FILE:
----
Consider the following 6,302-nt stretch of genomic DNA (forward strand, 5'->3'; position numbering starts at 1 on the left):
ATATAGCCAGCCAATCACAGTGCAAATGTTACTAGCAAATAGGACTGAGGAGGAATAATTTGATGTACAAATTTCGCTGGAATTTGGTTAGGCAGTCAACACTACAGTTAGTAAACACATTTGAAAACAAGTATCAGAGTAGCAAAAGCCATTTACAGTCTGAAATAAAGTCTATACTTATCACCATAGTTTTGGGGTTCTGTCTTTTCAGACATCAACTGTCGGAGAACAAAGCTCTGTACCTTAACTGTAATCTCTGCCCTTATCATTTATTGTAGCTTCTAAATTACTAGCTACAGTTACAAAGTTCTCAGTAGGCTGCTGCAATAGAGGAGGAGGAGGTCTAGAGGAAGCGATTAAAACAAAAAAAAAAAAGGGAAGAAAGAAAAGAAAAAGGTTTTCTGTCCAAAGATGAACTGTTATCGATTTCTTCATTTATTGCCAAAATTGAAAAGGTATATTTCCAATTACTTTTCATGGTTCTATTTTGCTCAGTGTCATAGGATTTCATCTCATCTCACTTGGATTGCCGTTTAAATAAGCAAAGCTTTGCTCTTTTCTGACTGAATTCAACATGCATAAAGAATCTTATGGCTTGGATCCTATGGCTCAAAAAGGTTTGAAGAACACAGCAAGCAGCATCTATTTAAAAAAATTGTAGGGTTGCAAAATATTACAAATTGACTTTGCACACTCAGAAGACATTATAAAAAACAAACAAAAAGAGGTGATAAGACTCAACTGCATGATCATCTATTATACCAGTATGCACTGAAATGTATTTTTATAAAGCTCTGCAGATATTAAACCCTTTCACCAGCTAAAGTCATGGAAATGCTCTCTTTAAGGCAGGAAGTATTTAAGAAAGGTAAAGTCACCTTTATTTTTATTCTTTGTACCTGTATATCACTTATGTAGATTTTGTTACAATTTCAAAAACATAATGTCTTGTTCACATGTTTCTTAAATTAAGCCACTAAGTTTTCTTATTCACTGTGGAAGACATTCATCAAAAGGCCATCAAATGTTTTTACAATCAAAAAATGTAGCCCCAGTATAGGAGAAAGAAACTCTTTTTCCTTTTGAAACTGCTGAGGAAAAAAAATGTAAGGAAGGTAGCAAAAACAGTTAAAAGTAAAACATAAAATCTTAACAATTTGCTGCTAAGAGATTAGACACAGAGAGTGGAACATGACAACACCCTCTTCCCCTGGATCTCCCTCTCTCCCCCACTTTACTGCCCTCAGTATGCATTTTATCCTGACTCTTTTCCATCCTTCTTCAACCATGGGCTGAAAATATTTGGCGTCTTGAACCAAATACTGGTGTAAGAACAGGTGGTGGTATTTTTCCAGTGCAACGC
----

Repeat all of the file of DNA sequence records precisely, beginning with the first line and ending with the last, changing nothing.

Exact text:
Consider the following 6,302-nt stretch of genomic DNA (forward strand, 5'->3'; position numbering starts at 1 on the left):
ATATAGCCAGCCAATCACAGTGCAAATGTTACTAGCAAATAGGACTGAGGAGGAATAATTTGATGTACAAATTTCGCTGGAATTTGGTTAGGCAGTCAACACTACAGTTAGTAAACACATTTGAAAACAAGTATCAGAGTAGCAAAAGCCATTTACAGTCTGAAATAAAGTCTATACTTATCACCATAGTTTTGGGGTTCTGTCTTTTCAGACATCAACTGTCGGAGAACAAAGCTCTGTACCTTAACTGTAATCTCTGCCCTTATCATTTATTGTAGCTTCTAAATTACTAGCTACAGTTACAAAGTTCTCAGTAGGCTGCTGCAATAGAGGAGGAGGAGGTCTAGAGGAAGCGATTAAAACAAAAAAAAAAAAGGGAAGAAAGAAAAGAAAAAGGTTTTCTGTCCAAAGATGAACTGTTATCGATTTCTTCATTTATTGCCAAAATTGAAAAGGTATATTTCCAATTACTTTTCATGGTTCTATTTTGCTCAGTGTCATAGGATTTCATCTCATCTCACTTGGATTGCCGTTTAAATAAGCAAAGCTTTGCTCTTTTCTGACTGAATTCAACATGCATAAAGAATCTTATGGCTTGGATCCTATGGCTCAAAAAGGTTTGAAGAACACAGCAAGCAGCATCTATTTAAAAAAATTGTAGGGTTGCAAAATATTACAAATTGACTTTGCACACTCAGAAGACATTATAAAAAACAAACAAAAAGAGGTGATAAGACTCAACTGCATGATCATCTATTATACCAGTATGCACTGAAATGTATTTTTATAAAGCTCTGCAGATATTAAACCCTTTCACCAGCTAAAGTCATGGAAATGCTCTCTTTAAGGCAGGAAGTATTTAAGAAAGGTAAAGTCACCTTTATTTTTATTCTTTGTACCTGTATATCACTTATGTAGATTTTGTTACAATTTCAAAAACATAATGTCTTGTTCACATGTTTCTTAAATTAAGCCACTAAGTTTTCTTATTCACTGTGGAAGACATTCATCAAAAGGCCATCAAATGTTTTTACAATCAAAAAATGTAGCCCCAGTATAGGAGAAAGAAACTCTTTTTCCTTTTGAAACTGCTGAGGAAAAAAAATGTAAGGAAGGTAGCAAAAACAGTTAAAAGTAAAACATAAAATCTTAACAATTTGCTGCTAAGAGATTAGACACAGAGAGTGGAACATGACAACACCCTCTTCCCCTGGATCTCCCTCTCTCCCCCACTTTACTGCCCTCAGTATGCATTTTATCCTGACTCTTTTCCATCCTTCTTCAACCATGGGCTGAAAATATTTGGCGTCTTGAACCAAATACTGGTGTAAGAACAGGTGGTGGTATTTTTCCAGTGCAACGC